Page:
Smithsonian’s Agua Salud Project identifies ways to effectively restore tropical forest within the Panama Canal Watershed that has been degraded through agricultural use. By examining the hydrological, carbon storage, and biodiversity-related goods and services these tropical forests provide, Agua Salud shows the best ways to restore and enhance tropical forests.
Agua Salud provides a model for restoring degraded landscapes to productivity and supports the sustainable management of the Panama Canal Watershed. Smithsonian scientists and their colleagues study how these forests are changing as a result of shifts in land use and global change and how to best ensure long term sustainability.
The Panama Canal is a major site of maritime trade and the Panama Canal Watershed provides drinking water to over 2 million people. As the land within the watershed becomes increasingly urbanized and agricultural practices change, forests that keep local waterways healthy are under increased pressure.
Forests keep waterways healthy. During wet periods they reduce runoff and increase water flow during dry periods. Forests and waterways support tourism and recreational use, and provide habitat for wildlife and fresh water. Tropical forests also help mitigate climate change by capturing and storing carbon.
In the 1990s, Smithsonian set out to document the state of the environment in the Panama Canal Watershed. In 2008, with support from private donors as well as backing by the Panama Canal Authority and Panama’s Environmental Ministry, STRI secured 2.7 square miles of cattle pasture sitting on severely degraded land in the Panama Canal Watershed.
Working with the Panama Canal Authority, Panama’s Environmental Ministry, the U.S. Geological Survey, the University of Wyoming, and other international partners, STRI created the Agua Salud research site to conduct a long-term, large-scale study of how forests provide these services in order to quantify and maximize these forest derived benefits for a diverse group of stakeholders.
One of the early discoveries made through comparing these different watersheds is that forested soil is more porous than cattle-degraded soil. Smithsonian scientist and U.S. Geological Survey hydrologist Robert Stallard, in close collaboration with others, found that porous forest soil acts like a sponge, helping trees to store water in the rainy season and releasing water during dry periods. His research suggests that forested land can better support healthy watersheds, like the Canal, than pastured land. Further work demonstrated that increased infiltration of forest soils substantially reduce flood peaks compared to other types of land cover.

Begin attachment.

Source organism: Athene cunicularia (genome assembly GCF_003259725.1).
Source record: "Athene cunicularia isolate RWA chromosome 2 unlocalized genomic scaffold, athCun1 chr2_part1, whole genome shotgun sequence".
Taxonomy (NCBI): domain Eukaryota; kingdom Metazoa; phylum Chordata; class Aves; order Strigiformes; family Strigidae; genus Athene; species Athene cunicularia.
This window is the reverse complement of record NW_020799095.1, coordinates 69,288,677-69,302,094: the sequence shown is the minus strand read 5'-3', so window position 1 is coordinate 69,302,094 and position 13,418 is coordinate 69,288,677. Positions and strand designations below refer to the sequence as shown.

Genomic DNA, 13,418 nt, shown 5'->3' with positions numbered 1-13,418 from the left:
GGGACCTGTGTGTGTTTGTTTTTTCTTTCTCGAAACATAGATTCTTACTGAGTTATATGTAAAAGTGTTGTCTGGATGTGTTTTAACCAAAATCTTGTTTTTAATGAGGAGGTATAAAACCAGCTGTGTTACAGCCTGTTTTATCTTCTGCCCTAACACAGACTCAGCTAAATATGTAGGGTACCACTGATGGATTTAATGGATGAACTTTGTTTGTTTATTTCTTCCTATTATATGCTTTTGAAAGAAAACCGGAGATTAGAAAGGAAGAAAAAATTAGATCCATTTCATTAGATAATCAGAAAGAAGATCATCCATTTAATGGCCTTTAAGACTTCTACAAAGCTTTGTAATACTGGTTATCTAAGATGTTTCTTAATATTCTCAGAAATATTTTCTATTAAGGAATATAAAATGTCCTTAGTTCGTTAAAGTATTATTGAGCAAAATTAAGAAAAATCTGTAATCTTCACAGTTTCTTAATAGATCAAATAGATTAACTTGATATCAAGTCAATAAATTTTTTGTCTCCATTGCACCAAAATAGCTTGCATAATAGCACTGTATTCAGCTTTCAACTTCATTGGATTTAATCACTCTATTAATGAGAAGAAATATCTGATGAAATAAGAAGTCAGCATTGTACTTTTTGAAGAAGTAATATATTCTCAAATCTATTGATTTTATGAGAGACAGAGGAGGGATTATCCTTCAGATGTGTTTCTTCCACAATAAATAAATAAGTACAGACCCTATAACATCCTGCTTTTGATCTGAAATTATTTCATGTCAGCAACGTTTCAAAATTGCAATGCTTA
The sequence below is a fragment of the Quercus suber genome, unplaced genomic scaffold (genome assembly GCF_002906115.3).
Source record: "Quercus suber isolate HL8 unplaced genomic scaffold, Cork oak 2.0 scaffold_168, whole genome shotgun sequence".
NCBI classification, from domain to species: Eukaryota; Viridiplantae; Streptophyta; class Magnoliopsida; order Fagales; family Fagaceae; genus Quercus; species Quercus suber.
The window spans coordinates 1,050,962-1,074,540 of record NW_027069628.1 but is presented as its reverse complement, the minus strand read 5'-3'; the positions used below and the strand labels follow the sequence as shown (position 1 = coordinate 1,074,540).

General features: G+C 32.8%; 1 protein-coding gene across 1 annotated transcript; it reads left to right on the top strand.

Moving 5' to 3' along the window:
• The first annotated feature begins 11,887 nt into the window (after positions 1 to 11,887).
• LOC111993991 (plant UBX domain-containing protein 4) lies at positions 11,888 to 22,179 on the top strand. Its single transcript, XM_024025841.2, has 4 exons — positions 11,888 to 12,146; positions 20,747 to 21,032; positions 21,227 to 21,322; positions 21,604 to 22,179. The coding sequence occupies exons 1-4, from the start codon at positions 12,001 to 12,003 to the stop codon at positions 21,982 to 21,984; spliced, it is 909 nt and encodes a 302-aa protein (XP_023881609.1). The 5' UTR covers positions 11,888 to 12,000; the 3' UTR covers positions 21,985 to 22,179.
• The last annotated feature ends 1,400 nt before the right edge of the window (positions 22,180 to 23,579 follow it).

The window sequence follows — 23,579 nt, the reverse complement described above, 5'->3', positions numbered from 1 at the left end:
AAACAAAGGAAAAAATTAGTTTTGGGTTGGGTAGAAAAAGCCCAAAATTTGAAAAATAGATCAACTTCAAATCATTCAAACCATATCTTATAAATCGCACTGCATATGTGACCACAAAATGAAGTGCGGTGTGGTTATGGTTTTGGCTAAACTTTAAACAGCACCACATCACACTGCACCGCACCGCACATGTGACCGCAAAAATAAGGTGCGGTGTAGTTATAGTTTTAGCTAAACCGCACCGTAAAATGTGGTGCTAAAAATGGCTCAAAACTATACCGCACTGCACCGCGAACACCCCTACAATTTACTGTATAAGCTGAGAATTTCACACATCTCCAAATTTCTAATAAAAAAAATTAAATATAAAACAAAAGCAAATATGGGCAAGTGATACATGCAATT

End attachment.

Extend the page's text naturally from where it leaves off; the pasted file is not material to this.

Today, Agua Salud scientists monitor water distribution across the land at nine different experimental watersheds across the landscape. Each watershed represents a different form of land use to be studied, from cattle pastures to secondary forests. Research teams work across diverse fields including hydrology, forest ecology, and even economics.
To determine which types of trees maximize forest services, STRI scientists set out to determine the best way to reforest the land and better support the canal. Non-native teak has been the most commonly used species in forest plantations in Panama. However, Agua Salud research over the past seven years found that selected native tree species can provide more timber in less time and be more cost effective than teak on the nutrient poor soils of Agua Salud. Further they may enhance biodiversity values.
These Agua Salud research findings help policymakers identify strategies to better manage water for local populations and mitigate risks to infrastructure.
“We do fundamental and curiosity-driven science, with a focus on its use and practical application,” says Project Director Jefferson Hall. “We translate science into policy and action.”
Agua Salud research is creating new possibilities for restoring and managing ecosystem services in changing tropical forest landscapes and research at Agua Salud is expanding in scope every day. Scientists plan to use drones to monitor leaf emergence in plantations and secondary forests, lasers to measure how much water leafy plants absorb and then release during photosynthesis, and to install meteorological towers to collect and transmit data. Agua Salud also uses biological surveys to measure how birds and mammals return to and repopulate the regenerating landscape. Using the Panama Canal Watershed as a study system, the research from Agua Salud will be useful throughout tropical America.